International soft law instruments as Governing Law: a (right) choice?
When it comes to cross-border transactions, parties can agree to have their contracts governed by rules of law specifically tailored by private institutions to meet the needs of international trade rather than national law. The most significant examples of such rules are the UNIDROIT Principles and the Principles of European Contract Law. Luiza Lins e Silva Dutra, LL.M. analyzes the pros and cons.
In today’s globalized market, international commercial contracts are commonplace. Every day, parties from different countries enter into countless new business arrangements, recording their agreement through the form of written instruments.
Most contracts contain choice-of-law clauses in favour of a specific national law. However, sometimes, international substantive rules offer more adequate solutions to cross-border transactions.
By way of example, the United Nations Convention on Contracts for the International Sale of Goods (CISG) provides for a uniform set of rules, that can be adopted by parties from any country to govern their sales contracts. The advantage of the CISG over a choice of domestic law lies on it being a neutral applicable law, to which both parties have equal access. Adopting the CISG avoids that one of the parties has a better position over the other when it comes to pleading the law in their favour. Only issues that are typically of lesser importance are governed by national law subsidiarily – to the extent the CISG is silent on them.
Other than the CISG, one may also point to the UNIDROIT Principles of International Commercial Contracts (UNIDROIT Principles) and to the Principles of European Contract Law (PECL).
The UNIDROIT Principles were drafted with the objective of providing for a set of rules tailored to the specific needs of international commercial transactions. They are based on concepts taken from different legal systems, which are perceived as best practice for international transactions. The PECL, on the other hand, is a set of rules intended to reflect the core rules of contract law which are common to the EU Member States. They aim to create the basis for a future unified European Contract Law.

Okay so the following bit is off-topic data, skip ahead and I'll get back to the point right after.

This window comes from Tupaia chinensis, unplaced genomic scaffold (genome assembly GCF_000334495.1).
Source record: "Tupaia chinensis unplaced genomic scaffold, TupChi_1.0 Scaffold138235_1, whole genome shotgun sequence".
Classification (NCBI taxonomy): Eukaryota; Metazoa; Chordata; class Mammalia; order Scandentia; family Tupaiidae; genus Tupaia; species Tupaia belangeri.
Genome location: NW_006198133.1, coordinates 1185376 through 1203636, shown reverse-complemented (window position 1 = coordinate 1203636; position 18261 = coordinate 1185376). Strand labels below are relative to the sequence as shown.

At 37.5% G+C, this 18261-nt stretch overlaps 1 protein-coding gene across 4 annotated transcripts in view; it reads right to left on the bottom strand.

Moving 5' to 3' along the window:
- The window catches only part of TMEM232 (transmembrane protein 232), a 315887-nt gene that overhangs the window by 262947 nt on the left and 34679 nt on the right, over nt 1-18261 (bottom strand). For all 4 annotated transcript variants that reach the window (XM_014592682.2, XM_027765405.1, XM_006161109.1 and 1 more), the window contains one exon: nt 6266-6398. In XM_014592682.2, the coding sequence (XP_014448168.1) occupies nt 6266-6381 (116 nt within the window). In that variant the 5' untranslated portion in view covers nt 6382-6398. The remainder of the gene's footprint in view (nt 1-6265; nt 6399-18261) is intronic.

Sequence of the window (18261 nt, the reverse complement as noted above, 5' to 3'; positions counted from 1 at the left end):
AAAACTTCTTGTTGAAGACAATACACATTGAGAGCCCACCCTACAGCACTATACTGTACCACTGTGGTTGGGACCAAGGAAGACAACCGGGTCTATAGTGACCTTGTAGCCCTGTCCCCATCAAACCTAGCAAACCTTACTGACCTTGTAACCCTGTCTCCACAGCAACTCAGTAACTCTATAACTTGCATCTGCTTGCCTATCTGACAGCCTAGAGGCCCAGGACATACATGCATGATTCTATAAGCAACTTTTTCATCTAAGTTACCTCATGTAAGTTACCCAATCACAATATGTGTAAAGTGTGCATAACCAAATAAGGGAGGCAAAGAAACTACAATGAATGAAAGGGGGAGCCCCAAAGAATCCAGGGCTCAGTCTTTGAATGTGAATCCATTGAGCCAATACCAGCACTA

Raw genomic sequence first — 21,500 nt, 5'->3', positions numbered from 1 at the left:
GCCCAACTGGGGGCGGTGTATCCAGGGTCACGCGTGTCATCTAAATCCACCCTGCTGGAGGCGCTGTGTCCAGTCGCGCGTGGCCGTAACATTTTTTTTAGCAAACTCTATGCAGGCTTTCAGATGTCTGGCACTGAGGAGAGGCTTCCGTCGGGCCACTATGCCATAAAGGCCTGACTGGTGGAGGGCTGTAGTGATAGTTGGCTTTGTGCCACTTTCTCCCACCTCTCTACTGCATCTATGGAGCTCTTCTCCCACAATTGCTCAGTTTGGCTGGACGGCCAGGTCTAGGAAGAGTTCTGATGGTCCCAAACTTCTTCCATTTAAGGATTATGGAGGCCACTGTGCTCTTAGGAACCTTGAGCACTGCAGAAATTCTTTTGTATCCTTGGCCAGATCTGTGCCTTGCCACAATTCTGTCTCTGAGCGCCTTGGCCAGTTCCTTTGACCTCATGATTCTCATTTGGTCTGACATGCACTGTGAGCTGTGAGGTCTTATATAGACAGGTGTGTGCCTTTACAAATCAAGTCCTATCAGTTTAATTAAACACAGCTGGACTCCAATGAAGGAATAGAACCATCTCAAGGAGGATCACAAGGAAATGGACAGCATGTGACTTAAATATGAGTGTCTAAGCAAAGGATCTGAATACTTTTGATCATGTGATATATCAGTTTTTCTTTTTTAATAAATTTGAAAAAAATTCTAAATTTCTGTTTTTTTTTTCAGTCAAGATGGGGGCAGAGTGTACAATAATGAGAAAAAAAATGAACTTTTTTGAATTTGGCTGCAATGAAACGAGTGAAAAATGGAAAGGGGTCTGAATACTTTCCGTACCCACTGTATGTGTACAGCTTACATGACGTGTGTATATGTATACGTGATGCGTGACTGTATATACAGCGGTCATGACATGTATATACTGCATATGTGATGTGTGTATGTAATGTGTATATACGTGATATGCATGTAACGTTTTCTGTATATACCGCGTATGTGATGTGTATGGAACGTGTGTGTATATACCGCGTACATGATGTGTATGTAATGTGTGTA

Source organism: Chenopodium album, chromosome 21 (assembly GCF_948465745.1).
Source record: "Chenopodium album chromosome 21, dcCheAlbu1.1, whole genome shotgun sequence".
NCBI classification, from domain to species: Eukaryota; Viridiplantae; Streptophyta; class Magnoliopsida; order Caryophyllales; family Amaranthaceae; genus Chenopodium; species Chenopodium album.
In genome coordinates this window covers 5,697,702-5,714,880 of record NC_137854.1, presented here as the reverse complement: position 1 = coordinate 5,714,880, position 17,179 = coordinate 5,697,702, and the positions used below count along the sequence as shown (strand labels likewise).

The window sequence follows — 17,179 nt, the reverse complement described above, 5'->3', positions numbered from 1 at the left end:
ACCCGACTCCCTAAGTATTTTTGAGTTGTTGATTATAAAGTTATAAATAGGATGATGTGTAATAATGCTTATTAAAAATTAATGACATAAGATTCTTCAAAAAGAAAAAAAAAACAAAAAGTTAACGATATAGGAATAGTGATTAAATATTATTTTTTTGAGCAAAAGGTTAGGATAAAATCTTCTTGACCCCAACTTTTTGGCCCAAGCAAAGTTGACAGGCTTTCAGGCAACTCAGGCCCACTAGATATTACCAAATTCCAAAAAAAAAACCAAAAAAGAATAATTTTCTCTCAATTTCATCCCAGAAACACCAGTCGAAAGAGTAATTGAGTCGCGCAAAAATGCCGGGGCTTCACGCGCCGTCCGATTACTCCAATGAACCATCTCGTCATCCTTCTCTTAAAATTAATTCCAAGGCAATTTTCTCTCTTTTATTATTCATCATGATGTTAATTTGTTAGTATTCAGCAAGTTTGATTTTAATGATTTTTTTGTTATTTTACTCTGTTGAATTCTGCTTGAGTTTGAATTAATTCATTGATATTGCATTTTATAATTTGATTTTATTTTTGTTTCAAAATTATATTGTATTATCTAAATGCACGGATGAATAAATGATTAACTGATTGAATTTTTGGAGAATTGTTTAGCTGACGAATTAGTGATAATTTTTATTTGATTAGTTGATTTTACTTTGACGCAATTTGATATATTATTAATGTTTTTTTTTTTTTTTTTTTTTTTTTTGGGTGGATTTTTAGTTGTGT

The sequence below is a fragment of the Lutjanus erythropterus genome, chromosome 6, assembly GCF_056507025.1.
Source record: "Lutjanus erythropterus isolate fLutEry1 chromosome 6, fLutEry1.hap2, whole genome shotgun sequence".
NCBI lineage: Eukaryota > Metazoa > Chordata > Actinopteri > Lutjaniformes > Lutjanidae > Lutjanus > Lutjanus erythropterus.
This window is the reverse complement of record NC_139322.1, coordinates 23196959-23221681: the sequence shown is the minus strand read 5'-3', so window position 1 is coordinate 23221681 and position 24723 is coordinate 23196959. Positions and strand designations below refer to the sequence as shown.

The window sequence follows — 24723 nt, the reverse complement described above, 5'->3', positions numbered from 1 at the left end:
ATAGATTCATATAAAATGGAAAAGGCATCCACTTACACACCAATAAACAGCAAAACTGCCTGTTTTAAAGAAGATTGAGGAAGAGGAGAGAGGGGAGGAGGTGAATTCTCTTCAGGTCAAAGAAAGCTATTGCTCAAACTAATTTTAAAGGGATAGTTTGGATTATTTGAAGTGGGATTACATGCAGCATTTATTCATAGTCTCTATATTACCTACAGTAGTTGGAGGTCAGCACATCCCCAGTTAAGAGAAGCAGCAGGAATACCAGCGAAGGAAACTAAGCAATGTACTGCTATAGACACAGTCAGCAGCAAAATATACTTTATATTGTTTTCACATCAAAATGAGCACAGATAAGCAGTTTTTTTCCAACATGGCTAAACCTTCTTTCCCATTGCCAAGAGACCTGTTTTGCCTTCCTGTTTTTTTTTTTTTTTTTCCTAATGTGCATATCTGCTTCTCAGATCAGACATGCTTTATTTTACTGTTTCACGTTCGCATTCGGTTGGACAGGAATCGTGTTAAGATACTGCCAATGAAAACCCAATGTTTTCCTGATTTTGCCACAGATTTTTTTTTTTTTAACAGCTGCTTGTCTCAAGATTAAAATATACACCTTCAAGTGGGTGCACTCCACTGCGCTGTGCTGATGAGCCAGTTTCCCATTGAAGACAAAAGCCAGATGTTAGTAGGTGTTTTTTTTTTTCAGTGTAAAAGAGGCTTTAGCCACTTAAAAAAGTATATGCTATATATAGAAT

The UNIDROIT Principles and PECL differ from the CISG in two aspects. First, while the scope of the CISG is limited to contracts for the sale of goods, the UNIDROIT Principles and PECL are broader, covering not only sales, but also commercial agency, distribution agreements, licensing agreements, and any other B2B contract.
Second, while the CISG is an international convention to which countries have acceded, the UNIDROIT Principles and PECL are soft law instruments made available by private organizations. Consequently, the CISG becomes part of domestic laws and is applicable to commercial contracts unless the parties have expressly excluded it. On the other hand, the UNIDROIT Principles and PECL are principally only applicable where the parties have decided so (although courts and tribunals may take guidance from them even when deciding cases on which national laws may not have a clear-cut answer).
The Advantages of Choosing UNIDROIT Principles and PECL as governing law
The advantages of using international principles as governing law elected by a contract are the following:
- The UNIDROIT Principles were drafted by members of the international legal community to meet the specific needs and expectations of businesses when it comes to cross-border transactions. The UNIDROIT Principles were elaborated based on a best practices approach, reflecting what business men and women considered the optimal solution, rather than the most widespread one.